Kirklees Council leader David Sheard has shed some light on what services might look like over the next few years as the council faces cuts of £69m.
He said that early intervention, combined efforts and community involvement were the tools that would keep Kirklees from going completely bankrupt.
He said: “The agenda isn’t really about what the council is going to keep on doing and stop doing, it’s about changing the way the council works altogther. If we don’t change what we’re doing in terms of looking after older people and protecting children then the numbers mean that by 2021 we would be bankrupt because we would be able to afford nothing else than to look after them.”
He said breakfast clubs at schools in disadvantaged areas could give children a better chance at a decent education and that better broadband access would help to connect people to the world. Snow clearance and salt spreading could also by devolved to residents, street by street.
And Coun Sheard said loneliness was a recurring theme with older people and that contributing to the running of a library could help to combat the problem while keeping the service open.
“It could be that some of the things we have to change could open things up to people that weren’t available before,” he said.
“We can provide things if we provide them in a different way. The cuts are too big to say ‘Let’s just salami slice here and cut this bit off here’, we are way past that.
“We have examples of friends of parks who are taking an active interest and that’s providing two things – it’s helping the parks and creating activities for those involved.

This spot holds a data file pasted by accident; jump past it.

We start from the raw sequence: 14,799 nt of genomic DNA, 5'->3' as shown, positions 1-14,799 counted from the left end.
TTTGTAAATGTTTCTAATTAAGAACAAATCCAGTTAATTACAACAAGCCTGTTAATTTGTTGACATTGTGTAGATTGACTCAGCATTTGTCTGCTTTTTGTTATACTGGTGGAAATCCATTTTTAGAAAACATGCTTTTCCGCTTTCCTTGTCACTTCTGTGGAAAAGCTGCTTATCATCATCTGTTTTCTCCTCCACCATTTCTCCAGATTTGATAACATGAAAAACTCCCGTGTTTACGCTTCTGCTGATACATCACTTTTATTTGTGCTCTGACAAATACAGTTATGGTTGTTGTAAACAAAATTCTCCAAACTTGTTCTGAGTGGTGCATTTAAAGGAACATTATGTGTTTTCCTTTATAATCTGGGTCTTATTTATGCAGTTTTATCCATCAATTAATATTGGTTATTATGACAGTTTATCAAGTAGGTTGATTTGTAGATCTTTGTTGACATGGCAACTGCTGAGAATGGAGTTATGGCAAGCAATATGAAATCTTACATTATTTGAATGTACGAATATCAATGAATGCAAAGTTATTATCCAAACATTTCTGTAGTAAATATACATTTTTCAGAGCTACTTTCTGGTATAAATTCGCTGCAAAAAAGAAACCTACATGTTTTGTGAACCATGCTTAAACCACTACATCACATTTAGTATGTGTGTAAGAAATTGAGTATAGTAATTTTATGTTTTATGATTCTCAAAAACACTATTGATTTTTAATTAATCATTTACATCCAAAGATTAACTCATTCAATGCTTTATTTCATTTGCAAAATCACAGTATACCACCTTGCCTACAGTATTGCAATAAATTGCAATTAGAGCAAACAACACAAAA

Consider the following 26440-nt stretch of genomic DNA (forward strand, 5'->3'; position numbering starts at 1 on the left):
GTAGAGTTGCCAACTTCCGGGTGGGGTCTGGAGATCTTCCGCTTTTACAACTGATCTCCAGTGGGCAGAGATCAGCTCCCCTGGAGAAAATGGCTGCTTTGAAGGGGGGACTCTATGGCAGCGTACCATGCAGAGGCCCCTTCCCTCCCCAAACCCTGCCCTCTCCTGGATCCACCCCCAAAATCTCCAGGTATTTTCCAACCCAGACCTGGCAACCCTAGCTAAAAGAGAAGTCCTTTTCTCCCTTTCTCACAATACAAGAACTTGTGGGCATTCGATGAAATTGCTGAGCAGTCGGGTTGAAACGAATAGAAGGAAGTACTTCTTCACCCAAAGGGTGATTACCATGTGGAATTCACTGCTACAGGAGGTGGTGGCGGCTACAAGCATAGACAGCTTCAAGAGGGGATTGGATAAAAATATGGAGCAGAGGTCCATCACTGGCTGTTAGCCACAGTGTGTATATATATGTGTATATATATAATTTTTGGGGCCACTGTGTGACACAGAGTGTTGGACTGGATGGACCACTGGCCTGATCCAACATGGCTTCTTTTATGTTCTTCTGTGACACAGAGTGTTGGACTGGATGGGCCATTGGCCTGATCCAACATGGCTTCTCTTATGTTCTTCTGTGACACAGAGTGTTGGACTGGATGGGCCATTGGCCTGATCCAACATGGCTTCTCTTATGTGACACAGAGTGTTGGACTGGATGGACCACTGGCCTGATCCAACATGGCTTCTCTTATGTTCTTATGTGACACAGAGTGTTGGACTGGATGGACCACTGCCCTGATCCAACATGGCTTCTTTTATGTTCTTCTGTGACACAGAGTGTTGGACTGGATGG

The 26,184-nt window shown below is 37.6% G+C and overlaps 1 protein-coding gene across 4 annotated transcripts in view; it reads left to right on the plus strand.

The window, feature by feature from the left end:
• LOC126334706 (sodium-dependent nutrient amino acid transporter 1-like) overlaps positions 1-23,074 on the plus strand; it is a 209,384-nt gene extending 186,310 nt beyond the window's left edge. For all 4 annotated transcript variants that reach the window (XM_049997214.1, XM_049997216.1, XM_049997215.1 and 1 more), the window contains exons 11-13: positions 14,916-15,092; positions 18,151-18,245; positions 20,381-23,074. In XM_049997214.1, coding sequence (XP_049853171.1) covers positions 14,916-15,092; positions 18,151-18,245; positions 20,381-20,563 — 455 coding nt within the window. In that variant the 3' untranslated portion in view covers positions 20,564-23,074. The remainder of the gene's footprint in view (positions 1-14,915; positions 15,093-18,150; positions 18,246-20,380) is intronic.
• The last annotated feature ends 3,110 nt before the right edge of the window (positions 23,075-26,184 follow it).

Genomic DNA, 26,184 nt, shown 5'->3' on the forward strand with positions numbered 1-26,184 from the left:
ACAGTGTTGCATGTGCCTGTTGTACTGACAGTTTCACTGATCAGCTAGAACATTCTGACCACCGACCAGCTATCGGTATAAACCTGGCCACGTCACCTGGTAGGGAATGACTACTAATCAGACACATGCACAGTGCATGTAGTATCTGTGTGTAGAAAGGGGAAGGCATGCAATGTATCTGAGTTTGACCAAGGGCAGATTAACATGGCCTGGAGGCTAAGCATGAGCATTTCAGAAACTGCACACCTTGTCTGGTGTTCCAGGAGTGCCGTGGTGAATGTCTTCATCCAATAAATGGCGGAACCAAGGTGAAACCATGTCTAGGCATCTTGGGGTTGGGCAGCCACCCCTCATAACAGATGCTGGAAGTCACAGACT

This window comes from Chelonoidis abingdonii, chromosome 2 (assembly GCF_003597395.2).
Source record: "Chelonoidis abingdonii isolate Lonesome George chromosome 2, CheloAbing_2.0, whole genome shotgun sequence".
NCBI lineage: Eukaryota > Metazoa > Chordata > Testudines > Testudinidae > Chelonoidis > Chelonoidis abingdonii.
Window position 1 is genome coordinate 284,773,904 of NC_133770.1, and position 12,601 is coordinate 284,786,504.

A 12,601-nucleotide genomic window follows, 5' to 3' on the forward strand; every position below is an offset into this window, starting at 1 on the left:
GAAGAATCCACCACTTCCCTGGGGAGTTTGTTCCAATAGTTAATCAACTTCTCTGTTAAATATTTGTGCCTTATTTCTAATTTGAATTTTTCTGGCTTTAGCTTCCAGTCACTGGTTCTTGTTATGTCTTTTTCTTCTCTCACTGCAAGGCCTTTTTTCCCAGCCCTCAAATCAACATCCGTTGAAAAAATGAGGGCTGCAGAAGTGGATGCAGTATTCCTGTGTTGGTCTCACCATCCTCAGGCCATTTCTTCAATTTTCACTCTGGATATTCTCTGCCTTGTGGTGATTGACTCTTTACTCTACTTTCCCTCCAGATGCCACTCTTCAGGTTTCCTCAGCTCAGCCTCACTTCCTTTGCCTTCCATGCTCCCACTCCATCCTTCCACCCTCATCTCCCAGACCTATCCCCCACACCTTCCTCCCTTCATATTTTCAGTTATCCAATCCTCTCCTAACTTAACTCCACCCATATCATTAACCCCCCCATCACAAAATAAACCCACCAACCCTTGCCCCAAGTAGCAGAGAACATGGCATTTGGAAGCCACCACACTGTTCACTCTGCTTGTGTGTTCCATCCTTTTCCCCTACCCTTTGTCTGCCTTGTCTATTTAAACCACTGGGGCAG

“Gomersal Public Hall is a hall that is owned and run by the council while Roberttown Public Hall has always been owned by the villagers, but as far as people visiting are concerned they are getting the same service. Which is more resilient? Gomersal’s hall will respond to council cuts, but Roberttown’s hall is owned by the people.”
He said the vast majority of people were kept out the care of the council by friends and neighbours and that support from the council, such as respite care for carer holidays, could help people continue that work for longer.
“It used to be the milkman who would be the first to notice that the milk hadn’t been taken in.
“We hear these awful stories about people being left at home for four weeks – well it might be a scheme on a street that just asks people to keep an eye out for elderly people and if something is wrong we will come.”
Coun Sheard said that money cut from markets, parks and libraries should be put into the context of council’s broader spending commitments on children’s and adults’ services.
“It’s £75m we spend on client led adult services and those people have been assessed, we have to pay it. We can’t decide not to give them that care, the only way we can do it is try to keep them out of care and make them more resilient.
“We can prove that spending money earlier stops money being spent later.”
Kirklees could not yet give further detail on the future of services and said a great deal of it would be informed by its ongoing public consultation, and that each decision would be considered individually.
A council spokesman said it was a myth that paying Kirklees’ chief executive less or cutting the number of councillors would make a significant dent in the funding problem.
And Coun Sheard added that the council’s reserves were only available to be used once and would not be enough to turn the situation around.
The first phase of the council’s consultation ends on Friday October 2 and the second will run October 27-December 5.
More information is available at www.kirklees.gov.uk/budget2015 and the council is looking for to the public for suggestions.
Coun Sheard said: “Would it really change things if the person giving you a library book is a volunteer rather than library staff? Would it really change things if the person visiting you to check that you are alright is a neighbour rather than a council worker?
“The answer to some of those is that it might even be better.”